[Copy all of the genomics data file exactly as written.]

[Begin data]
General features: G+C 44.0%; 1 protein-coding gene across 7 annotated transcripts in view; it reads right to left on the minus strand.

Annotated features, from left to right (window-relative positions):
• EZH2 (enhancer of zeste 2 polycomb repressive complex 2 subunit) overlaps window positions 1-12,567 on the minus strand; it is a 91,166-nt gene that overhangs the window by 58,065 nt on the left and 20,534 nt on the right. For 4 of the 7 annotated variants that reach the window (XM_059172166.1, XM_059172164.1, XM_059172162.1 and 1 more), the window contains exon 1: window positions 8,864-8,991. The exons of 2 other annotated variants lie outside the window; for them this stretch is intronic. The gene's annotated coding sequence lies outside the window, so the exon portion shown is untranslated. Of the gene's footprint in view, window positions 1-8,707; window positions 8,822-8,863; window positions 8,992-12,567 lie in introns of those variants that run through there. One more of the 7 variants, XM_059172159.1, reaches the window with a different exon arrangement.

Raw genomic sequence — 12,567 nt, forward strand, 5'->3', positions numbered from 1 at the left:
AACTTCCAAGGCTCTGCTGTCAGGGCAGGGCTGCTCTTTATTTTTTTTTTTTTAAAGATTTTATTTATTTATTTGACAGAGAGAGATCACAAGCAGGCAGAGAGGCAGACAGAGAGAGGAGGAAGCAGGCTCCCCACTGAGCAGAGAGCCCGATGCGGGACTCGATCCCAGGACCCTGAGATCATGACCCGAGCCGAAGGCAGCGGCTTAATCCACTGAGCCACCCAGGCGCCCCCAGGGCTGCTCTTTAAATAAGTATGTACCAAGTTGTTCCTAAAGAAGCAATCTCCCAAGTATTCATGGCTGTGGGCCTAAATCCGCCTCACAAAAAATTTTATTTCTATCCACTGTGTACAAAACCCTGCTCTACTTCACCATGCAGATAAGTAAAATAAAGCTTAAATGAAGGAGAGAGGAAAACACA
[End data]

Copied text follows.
General features: G+C 44.0%; 1 protein-coding gene across 7 annotated transcripts in view; it reads right to left on the minus strand.

Annotated features, from left to right (window-relative positions):
• EZH2 (enhancer of zeste 2 polycomb repressive complex 2 subunit) overlaps window positions 1-12,567 on the minus strand; it is a 91,166-nt gene that overhangs the window by 58,065 nt on the left and 20,534 nt on the right. For 4 of the 7 annotated variants that reach the window (XM_059172166.1, XM_059172164.1, XM_059172162.1 and 1 more), the window contains exon 1: window positions 8,864-8,991. The exons of 2 other annotated variants lie outside the window; for them this stretch is intronic. The gene's annotated coding sequence lies outside the window, so the exon portion shown is untranslated. Of the gene's footprint in view, window positions 1-8,707; window positions 8,822-8,863; window positions 8,992-12,567 lie in introns of those variants that run through there. One more of the 7 variants, XM_059172159.1, reaches the window with a different exon arrangement.

Raw genomic sequence — 12,567 nt, forward strand, 5'->3', positions numbered from 1 at the left:
AACTTCCAAGGCTCTGCTGTCAGGGCAGGGCTGCTCTTTATTTTTTTTTTTTTAAAGATTTTATTTATTTATTTGACAGAGAGAGATCACAAGCAGGCAGAGAGGCAGACAGAGAGAGGAGGAAGCAGGCTCCCCACTGAGCAGAGAGCCCGATGCGGGACTCGATCCCAGGACCCTGAGATCATGACCCGAGCCGAAGGCAGCGGCTTAATCCACTGAGCCACCCAGGCGCCCCCAGGGCTGCTCTTTAAATAAGTATGTACCAAGTTGTTCCTAAAGAAGCAATCTCCCAAGTATTCATGGCTGTGGGCCTAAATCCGCCTCACAAAAAATTTTATTTCTATCCACTGTGTACAAAACCCTGCTCTACTTCACCATGCAGATAAGTAAAATAAAGCTTAAATGAAGGAGAGAGGAAAACACA